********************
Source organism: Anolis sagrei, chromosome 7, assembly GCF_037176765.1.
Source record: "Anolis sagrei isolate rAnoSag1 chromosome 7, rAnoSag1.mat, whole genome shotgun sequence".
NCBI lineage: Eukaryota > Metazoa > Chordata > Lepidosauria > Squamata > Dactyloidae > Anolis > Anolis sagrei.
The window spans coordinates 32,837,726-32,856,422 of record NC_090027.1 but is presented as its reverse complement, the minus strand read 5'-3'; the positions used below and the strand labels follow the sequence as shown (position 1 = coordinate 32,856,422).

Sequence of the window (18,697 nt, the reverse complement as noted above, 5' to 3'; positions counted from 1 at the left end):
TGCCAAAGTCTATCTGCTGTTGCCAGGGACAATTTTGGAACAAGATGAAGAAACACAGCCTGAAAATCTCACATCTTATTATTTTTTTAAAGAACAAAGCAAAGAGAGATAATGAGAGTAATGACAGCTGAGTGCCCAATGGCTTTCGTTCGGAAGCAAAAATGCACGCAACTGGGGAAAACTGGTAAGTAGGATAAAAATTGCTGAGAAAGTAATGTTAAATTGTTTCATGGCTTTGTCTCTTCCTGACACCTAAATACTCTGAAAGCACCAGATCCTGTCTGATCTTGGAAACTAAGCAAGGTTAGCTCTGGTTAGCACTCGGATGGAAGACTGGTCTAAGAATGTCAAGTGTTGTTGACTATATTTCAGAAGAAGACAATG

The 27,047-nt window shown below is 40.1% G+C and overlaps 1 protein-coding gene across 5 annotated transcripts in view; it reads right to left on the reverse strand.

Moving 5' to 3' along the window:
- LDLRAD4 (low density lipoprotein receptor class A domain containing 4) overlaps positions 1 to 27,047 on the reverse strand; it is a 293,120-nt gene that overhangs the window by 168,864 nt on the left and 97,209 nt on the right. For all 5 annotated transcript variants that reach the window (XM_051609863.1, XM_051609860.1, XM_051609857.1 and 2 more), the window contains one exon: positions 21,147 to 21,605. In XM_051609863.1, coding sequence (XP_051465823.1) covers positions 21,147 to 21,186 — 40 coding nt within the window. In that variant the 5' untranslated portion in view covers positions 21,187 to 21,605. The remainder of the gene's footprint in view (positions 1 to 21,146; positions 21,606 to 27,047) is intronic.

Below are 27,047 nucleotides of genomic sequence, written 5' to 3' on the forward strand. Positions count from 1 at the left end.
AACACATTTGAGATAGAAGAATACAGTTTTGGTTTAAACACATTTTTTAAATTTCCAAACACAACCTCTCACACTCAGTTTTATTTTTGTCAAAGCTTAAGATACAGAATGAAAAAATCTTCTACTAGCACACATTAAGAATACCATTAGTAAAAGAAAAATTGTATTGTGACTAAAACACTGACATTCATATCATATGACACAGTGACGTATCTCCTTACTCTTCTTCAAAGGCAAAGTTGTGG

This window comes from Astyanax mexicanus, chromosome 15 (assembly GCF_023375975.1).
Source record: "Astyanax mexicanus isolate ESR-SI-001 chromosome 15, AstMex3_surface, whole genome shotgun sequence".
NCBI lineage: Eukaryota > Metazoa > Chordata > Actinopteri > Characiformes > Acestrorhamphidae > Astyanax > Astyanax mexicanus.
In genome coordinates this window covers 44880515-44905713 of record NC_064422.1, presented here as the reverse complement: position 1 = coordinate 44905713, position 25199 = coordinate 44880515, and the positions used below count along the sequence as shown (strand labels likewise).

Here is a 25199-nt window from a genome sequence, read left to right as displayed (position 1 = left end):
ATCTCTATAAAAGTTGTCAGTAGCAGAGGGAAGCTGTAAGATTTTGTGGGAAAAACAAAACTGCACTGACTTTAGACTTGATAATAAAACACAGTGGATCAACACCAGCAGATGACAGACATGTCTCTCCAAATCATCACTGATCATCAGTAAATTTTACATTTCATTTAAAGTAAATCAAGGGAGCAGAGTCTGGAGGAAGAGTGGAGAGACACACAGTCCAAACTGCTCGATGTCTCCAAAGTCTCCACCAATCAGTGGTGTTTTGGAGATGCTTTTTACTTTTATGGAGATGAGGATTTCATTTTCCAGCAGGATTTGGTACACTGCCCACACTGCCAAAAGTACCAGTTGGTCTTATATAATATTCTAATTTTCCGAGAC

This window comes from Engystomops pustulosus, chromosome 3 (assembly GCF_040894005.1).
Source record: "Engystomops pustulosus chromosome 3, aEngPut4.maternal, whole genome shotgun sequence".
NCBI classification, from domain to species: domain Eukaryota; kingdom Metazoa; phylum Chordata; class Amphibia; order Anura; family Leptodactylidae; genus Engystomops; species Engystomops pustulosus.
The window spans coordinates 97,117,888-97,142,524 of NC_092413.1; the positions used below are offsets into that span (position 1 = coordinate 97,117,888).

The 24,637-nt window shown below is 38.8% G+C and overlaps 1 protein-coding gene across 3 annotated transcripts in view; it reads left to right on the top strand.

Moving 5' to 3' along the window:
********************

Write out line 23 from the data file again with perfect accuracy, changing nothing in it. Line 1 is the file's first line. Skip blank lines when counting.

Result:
Moving 5' to 3' along the window: